The number of minority businesses is growing four times as fast as businesses overall, according to census figures released yesterday.
The figures, which look at 1997 and are based on a survey every five years by the Commerce Department's Census Bureau, also show that Maryland has the eighth-highest number of minority firms in the country, although it is one of the smallest states.
Minorities owned 2.8 million of all U.S. businesses in 1997, a 30 percent increase from the 2.1 million owned in 1992, the report showed.
The total number of U.S. businesses grew from 17.3 million to 18.4 million, or 7 percent, during that period.
Business experts said the numbers show that there are increased opportunities for minorities, but also warned that the companies still face barriers when looking for money to grow.
"A lot of opportunities don't come up for minorities so they can buy a larger business, because people assume small minority businesses don't have access to the resources needed to run a large company," said Ackneil M. Muldrow II, president and chief executive officer of Baltimore-based Development Credit Fund Inc., which provides loans to small businesses.
The Commerce Department found that 82 percent of the country's minority businesses were small, sole proprietorships, and most were in the service or retail industry. Only about 3 percent of minority companies had sales of $1 million or more.
Maryland had 82,600 minority businesses, about 21 percent of the state's 400,200 firms, in 1997, according to the census figures.
Maryland's diverse population and its proximity to Washington and federal government agencies has helped foster that growth, state business experts said.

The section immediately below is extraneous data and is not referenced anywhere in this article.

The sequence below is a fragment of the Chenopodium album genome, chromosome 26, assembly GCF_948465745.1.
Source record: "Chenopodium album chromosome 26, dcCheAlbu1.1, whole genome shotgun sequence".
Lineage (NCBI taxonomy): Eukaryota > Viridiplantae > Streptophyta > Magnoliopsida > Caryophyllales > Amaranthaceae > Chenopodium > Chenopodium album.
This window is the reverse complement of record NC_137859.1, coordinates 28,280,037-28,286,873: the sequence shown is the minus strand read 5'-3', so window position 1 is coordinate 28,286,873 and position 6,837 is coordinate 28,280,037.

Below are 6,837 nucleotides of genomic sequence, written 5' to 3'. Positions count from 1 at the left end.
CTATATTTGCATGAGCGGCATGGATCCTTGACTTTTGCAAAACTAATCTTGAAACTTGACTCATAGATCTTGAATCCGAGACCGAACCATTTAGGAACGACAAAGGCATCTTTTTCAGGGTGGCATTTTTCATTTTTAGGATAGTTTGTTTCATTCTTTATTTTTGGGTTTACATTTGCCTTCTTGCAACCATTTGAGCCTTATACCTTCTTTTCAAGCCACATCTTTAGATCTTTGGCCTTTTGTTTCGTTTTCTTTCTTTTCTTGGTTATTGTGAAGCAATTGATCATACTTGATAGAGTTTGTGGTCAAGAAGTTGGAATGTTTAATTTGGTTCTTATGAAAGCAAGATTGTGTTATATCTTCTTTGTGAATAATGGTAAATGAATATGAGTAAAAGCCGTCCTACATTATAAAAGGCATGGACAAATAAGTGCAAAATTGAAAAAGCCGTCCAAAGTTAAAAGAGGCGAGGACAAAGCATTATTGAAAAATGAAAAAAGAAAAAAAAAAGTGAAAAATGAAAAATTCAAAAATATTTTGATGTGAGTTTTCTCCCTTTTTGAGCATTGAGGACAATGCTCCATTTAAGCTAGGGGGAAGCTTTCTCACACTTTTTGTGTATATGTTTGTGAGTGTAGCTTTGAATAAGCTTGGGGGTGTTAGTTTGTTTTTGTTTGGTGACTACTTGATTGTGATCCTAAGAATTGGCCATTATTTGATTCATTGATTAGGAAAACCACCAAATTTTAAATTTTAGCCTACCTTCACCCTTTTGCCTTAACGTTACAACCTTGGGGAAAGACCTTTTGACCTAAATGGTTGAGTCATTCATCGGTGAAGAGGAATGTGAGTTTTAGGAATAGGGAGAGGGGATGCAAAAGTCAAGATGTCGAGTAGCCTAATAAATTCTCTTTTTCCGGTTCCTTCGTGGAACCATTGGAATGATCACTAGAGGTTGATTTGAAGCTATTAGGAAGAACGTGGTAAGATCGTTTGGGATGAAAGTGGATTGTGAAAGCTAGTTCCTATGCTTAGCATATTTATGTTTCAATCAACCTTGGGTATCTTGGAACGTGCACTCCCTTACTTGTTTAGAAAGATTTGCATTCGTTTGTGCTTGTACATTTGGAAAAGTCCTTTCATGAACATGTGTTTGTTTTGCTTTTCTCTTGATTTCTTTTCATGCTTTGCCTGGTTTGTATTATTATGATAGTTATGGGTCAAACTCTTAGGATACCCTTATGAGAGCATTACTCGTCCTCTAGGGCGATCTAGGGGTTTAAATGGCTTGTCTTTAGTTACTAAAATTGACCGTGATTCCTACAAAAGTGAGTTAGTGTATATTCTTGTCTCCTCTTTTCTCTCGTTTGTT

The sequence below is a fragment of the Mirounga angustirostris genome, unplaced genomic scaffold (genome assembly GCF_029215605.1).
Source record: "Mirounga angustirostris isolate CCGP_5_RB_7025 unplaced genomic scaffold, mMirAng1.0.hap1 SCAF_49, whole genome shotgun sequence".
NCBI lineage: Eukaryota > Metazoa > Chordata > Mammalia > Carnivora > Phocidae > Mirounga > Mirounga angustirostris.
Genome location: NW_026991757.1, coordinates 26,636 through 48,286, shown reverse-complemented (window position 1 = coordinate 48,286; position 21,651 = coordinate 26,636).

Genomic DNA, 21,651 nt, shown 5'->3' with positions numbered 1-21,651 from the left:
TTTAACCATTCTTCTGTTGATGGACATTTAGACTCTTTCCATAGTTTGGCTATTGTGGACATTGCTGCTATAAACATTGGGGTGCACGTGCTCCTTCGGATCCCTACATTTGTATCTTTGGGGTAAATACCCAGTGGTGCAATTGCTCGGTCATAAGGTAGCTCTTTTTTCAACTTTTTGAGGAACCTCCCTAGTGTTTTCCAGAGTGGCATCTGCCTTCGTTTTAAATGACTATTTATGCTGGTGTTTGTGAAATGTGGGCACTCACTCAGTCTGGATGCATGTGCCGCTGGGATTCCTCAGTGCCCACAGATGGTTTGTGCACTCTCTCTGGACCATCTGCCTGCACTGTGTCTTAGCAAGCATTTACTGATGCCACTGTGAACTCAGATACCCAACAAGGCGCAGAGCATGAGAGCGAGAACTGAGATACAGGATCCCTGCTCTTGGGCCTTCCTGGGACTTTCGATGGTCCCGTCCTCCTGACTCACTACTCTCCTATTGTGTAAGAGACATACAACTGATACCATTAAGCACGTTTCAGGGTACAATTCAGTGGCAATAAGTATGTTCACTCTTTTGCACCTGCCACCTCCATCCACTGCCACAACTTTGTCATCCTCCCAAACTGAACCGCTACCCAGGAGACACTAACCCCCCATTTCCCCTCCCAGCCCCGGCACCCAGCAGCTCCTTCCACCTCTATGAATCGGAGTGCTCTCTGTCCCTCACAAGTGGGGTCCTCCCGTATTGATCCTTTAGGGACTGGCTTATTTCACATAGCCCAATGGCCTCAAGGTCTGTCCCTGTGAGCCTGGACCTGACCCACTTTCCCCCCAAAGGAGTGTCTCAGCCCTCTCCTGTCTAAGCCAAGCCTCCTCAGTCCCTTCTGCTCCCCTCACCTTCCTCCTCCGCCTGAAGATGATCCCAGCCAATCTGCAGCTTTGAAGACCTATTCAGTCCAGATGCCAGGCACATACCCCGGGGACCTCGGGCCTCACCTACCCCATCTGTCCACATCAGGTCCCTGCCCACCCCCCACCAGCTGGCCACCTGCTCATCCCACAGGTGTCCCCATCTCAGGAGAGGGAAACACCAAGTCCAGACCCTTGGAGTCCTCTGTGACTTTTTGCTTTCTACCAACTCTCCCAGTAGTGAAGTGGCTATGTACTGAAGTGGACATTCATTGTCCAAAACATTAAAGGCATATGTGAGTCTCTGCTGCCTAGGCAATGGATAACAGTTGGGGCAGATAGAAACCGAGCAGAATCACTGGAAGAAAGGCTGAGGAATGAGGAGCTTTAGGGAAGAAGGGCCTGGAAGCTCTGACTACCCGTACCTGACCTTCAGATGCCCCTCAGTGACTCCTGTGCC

"There is a lot of entrepreneurial opportunity for people living in Maryland, especially in the area of federal contracts," said Kathy Snyder, president and chief executive officer of the Maryland Chamber of Commerce.
Like the rest of the country, much of Maryland's minority growth has been influenced by its growing immigrant population. The census numbers found that Hispanics owned the largest share of minority firms in the United States, and that Asian and Pacific Islanders earned the largest share of revenue.
Prince George's and Montgomery counties account for about 70 percent of the state's immigrant population and many of its businesses, said Martin Ford, associate director of the Maryland Office for New Americans.
"Rockville Pike and Langley Park are like the United Nations of restaurants," he said.
While immigrants have largely bypassed Baltimore for cities like Philadelphia, the influence of Hispanics and Asians on the city's business makeup is clear, Ford said.
The most notable example in Baltimore is the presence of Hispanic stores that line the streets in Fells Point, he said.